(Bloomberg) -- Mexican stock investors are taking a particularly hard hit in Monday’s trade-triggered global equity rout, with the nation’s already beaten-down benchmark poised to break through a technical level that Monex’s top chartist says could presage an even deeper drop.The S&P/BMV IPC index sank as much as 1.8% in its fifth consecutive decline. The equity gauge, also known as the Mexbol, has slumped 13% from this year’s high in April. Cement maker Cemex SAB, which derives more than three-quarters of its sales from abroad, led declines in Mexico City as global markets were roiled after China escalated the trade war with the U.S.At the worst of it Monday, the Mexbol traded at its lowest intraday level since last November and was poised to close at its lowest in more than five-years.“The inertia is going to continue down,” said Monex’s senior technical analyst Juan Caudillo. If the Mexbol were to close below the November low, it could sink an additional 6% before finding support at around 37,000 points, he said.From a fundamental standpoint, Mexican equities could see further pressure on concerns about slowing growth in Mexico and the economic policies of President Andres Manuel Lopez Obrador. Bank of America Merrill Lynch said more companies so far have missed second-quarter earnings estimates than have beaten them, which could lead analysts to reduce their expectations even further.To contact the reporter on this story: Michael O'Boyle in Mexico City at firstname.lastname@example.orgTo contact the editors responsible for this story: Brad Olesen at email@example.com, Richard RichtmyerFor more articles like this, please visit us at bloomberg.com©2019 Bloomberg L.P.
* Latin American stocks at two-month lows * CLP falls to 3-yr low on lower copper prices * Peru central bank meeting later this week Aug 5 (Reuters) - Latin American assets tumbled on Monday as escalation of U.S.-China trade tensions pushed investors to pile on to safe-heavens like government bonds and gold, while the yuan fell to its lowest levels in over a decade. The MSCI index of Latin American currencies fell over 1%, adding to a 2.3% slide through last week, its worst in 2019, after U.S. President Donald Trump announced a 10% tariff hike on the remaining $300 billion worth of Chinese imports. Chile's peso which tracks copper prices fell to an over three-year low as the yuan's slide made it expensive for the world's biggest copper consumer, China to buy dollar-denominated metals.
* Petrobras posts its highest-ever quarterly profit * Latin American currencies suffer worst day in 2019 * Brazil's real weakens to lowest level in six weeks (Updates prices, adds analyst comment) By Sruthi Shankar Aug 2 (Reuters) - Brazil's real hit a six-week low on Friday, leading losses among Latin American currencies as an escalation in U.S.-China trade tensions turned investors risk-averse, although upbeat production numbers from oil firm Petrobras lifted Sao Paulo- listed shares. The MSCI index of Latin American currencies extended its slide for a second day and was on course to post its worst week of 2019 after U.S. President Donald Trump on Thursday vowed to hike tariffs on Chinese imports starting on Sept. 1, prompting retaliation from Beijing.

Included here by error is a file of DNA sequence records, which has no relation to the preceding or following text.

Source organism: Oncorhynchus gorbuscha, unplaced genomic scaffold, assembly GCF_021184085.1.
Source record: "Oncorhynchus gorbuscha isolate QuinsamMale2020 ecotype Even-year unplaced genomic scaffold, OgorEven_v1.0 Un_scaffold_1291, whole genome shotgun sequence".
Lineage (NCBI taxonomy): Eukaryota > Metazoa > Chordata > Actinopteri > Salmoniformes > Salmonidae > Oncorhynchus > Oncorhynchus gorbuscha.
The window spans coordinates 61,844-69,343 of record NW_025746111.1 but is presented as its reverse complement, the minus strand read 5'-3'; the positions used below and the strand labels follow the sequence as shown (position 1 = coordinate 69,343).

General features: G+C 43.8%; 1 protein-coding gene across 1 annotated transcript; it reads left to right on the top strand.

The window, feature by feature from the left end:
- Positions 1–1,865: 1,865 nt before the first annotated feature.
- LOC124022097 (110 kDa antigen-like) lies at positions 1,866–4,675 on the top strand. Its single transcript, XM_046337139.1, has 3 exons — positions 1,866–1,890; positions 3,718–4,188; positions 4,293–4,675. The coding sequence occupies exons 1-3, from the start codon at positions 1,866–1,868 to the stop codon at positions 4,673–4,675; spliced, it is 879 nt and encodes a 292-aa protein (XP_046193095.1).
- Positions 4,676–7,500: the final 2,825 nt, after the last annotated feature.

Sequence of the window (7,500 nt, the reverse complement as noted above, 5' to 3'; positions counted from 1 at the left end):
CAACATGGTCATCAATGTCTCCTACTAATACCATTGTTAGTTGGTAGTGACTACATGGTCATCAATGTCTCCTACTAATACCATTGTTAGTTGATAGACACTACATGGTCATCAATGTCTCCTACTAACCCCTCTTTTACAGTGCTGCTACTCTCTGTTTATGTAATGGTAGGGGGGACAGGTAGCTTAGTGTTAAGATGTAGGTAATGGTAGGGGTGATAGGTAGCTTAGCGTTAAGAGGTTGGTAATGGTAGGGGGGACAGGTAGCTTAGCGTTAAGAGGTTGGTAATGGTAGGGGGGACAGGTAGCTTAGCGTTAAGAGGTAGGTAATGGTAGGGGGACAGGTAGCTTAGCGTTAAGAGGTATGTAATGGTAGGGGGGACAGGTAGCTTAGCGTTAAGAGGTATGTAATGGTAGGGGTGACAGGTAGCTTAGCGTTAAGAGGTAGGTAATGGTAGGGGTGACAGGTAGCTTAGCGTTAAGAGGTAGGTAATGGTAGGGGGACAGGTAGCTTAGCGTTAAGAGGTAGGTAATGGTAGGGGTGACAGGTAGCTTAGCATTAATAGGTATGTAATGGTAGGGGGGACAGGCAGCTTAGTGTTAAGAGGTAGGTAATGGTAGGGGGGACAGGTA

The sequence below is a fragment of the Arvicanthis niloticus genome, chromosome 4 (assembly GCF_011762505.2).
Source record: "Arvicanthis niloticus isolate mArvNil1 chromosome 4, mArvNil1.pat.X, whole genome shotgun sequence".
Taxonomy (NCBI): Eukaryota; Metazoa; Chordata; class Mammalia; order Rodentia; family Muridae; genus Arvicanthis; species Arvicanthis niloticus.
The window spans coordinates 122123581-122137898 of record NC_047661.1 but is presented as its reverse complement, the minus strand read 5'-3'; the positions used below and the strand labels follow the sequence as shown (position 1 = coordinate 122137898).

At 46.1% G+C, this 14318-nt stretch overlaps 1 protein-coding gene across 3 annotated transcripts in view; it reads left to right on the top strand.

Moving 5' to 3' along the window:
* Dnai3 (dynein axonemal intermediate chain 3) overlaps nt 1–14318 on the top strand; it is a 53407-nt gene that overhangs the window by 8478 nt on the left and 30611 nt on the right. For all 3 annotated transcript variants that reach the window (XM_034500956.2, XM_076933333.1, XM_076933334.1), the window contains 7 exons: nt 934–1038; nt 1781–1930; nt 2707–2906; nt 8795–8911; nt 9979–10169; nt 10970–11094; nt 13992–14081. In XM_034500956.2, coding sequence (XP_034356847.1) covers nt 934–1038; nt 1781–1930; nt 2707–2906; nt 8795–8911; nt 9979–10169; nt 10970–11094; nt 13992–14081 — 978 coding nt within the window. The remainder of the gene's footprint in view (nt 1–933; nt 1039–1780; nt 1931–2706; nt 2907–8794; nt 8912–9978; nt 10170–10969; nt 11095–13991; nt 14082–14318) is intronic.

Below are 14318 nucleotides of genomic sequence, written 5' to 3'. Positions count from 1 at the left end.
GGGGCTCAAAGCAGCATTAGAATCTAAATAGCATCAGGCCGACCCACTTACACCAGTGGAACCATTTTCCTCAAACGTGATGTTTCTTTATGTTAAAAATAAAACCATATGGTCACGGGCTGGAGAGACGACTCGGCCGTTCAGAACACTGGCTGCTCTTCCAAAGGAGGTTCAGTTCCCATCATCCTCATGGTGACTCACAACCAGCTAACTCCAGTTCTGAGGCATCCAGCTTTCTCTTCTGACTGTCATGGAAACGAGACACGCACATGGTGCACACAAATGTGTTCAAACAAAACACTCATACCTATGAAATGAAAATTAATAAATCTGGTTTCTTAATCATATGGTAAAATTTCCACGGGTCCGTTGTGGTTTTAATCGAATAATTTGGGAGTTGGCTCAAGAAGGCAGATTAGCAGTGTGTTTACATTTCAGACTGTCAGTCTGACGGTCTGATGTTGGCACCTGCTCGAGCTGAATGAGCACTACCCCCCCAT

* Latam FX on track to post worst day since late-March * Emerging-market stocks on worst run in almost a year * Fed cuts rates by 25 basis points, further cuts uncertain By Agamoni Ghosh Aug 1 (Reuters) - Latin American currencies were on track to post their worst day in nearly five months on Thursday as investors scurried from riskier assets and piled on to the safe-heaven U.S. dollar after the U.S. Federal Reserve dampened hopes for a long interest rate-cutting campaign. The U.S. central bank's policy-setting Federal Open Market Committee (FOMC) cut rates as expected on Wednesday but Fed Chairman Jerome Powell said the move might not be the start of a lengthy campaign to shore up the economy against risks, disappointing investors who hoped for a more dovish stance.
In a statement at the end of its two-day policy meeting, the Fed said it had decided to cut rates by 25 basis points "in light of the implications of global developments for the economic outlook as well as muted inflation pressures." However, Powell's comments that Wednesday's rate cut was different from the start of a lengthy series of rate cuts quashed expectations the U.S. central bank will embark on an easing cycle. Latin American currencies declined, in-line with their emerging market peers.
Latin American currencies rose on Wednesday as investors awaited an interest rate cut from the U.S. and Brazilian central banks, while stocks fell as the latest round of U.S.-China trade talks concluded without any major breakthrough. The U.S. Federal Reserve will conclude its two-day policy meeting later in the day, and is widely expected to lower interest rates by 25 basis points. If implemented, it would be the central bank's first rate cut in a decade.
White House economic adviser Larry Kudlow said on Tuesday it was a good sign that top U.S. officials would travel to China to discuss reviving stalled trade talks. MSCI's index of Latin American stocks and currencies rose with Brazilian assets gaining after the government's latest move to cut worker protections and boost job creation. Brazil's Presidential Chief of Staff Onyx Lorenzoni said that workers will now be able to withdraw up to 500 reais ($132.00) from their FGTS - a severance fund designed for employees to prevent firms from firing them.